Under the Eighth United Nations Congress on the Prevention of Crime and the Treatment of Offenders, held in 1990, every person has the right to “call upon the assistance of a lawyer of their choice to protect and establish their rights and defend them in all stages of criminal proceedings.”

“Governments shall ensure that lawyers are able to perform all of their professional functions without intimidation, hindrance, harassment, or improper interference.”

The Free Aleppo University takes into account the issue of its recognition as a higher education institution in Syria, particularly for its Faculty of Law and all disciplines that require licensing by administrative decisions issued by official institutions.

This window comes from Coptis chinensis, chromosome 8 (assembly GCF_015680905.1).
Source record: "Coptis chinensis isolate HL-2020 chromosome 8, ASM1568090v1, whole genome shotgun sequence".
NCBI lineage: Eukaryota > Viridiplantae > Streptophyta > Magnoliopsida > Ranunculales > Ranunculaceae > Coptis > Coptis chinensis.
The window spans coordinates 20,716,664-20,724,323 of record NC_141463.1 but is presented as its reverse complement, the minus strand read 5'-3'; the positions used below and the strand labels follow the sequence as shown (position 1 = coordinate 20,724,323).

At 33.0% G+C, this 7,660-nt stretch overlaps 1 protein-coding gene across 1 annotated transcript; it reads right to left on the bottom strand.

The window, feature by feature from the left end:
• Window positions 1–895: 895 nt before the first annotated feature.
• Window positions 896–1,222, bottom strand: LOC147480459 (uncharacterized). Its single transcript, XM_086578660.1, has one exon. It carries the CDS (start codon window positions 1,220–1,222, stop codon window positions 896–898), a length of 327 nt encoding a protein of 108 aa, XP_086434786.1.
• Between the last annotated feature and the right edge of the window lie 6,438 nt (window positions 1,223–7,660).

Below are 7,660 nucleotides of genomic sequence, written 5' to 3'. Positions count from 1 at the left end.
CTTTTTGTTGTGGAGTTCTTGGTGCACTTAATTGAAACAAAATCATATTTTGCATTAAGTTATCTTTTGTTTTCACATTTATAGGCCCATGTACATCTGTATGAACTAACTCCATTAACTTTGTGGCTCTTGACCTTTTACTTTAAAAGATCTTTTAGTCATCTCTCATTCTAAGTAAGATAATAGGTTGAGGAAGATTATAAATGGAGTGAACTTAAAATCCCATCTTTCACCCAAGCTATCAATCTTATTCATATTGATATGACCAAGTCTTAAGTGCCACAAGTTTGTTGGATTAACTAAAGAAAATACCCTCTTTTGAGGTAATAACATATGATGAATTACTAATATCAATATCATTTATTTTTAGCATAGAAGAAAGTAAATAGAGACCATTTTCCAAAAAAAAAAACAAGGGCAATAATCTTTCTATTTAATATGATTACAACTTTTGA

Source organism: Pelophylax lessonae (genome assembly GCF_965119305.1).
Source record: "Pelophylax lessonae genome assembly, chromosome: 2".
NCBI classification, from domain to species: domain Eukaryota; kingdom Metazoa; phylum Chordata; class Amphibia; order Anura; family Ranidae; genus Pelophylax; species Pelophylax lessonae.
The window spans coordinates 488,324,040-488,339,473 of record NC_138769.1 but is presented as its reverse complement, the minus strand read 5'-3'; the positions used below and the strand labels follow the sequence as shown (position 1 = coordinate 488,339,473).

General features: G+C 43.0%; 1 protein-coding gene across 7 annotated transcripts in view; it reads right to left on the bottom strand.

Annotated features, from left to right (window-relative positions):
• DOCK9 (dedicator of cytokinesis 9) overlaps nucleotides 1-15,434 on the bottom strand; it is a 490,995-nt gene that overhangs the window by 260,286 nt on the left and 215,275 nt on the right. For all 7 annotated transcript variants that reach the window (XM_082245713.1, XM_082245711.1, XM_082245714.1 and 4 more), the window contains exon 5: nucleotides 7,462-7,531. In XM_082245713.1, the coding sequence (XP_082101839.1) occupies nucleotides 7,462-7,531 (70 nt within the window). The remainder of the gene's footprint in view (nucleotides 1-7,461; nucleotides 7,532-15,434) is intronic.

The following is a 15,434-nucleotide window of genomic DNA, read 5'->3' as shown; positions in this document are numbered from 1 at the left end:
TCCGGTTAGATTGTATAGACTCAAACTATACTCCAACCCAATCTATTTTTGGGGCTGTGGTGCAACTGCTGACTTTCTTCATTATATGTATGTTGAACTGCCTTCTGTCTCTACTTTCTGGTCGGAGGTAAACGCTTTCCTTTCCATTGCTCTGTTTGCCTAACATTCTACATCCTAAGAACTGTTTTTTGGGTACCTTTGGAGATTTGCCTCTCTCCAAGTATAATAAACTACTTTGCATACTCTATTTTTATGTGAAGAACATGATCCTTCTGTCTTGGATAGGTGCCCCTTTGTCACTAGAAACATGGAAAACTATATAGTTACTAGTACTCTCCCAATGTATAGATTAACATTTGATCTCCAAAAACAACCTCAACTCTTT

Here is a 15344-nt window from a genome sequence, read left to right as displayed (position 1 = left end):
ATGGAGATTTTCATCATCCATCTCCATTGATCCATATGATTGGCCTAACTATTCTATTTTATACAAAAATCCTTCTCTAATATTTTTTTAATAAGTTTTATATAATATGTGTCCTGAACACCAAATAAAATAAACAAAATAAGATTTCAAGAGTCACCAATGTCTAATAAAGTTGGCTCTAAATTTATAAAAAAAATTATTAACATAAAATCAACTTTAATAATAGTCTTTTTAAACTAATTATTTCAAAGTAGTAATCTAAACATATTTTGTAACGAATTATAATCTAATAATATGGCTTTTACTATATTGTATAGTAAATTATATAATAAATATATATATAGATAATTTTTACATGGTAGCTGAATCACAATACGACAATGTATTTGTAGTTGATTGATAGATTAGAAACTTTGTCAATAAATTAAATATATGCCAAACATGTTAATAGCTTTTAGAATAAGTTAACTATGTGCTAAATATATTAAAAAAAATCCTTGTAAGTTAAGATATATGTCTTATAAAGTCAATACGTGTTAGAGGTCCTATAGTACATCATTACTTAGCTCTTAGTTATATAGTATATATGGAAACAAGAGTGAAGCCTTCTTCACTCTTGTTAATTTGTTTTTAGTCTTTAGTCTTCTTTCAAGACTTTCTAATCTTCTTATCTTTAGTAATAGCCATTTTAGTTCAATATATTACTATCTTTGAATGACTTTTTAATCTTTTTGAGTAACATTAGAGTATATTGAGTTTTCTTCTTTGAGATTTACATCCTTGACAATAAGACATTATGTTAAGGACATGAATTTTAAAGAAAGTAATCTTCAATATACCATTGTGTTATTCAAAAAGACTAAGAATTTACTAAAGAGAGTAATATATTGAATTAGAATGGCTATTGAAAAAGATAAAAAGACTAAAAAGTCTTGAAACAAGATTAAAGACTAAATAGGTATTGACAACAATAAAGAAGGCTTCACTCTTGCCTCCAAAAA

The Dean of the Faculty of Law at the Free Aleppo University, Abdulkader al-Sheikh, told Enab Baladi “The main courses are the same courses adopted at the regime’s Aleppo University, and all laws taught at our Faculty of Law are Syrian laws, in addition to some Arab and international legal materials.”

The judicial authority in the SIG-held areas was formed through reliance solely on jurists for judicial work.

It was agreed to adopt the Syrian laws of the 1950 Constitution to run people’s affairs and resolve litigation under international legal regulations and rules besides the Syrian law. 

The 1950 Constitution was the first to be written after Syria’s independence from France and the first to state a clear text on the sources of legislation and to witness a conflict between two points: the state religion and the sources of legislation, according to a research study by the Omran Center for Strategic Studies.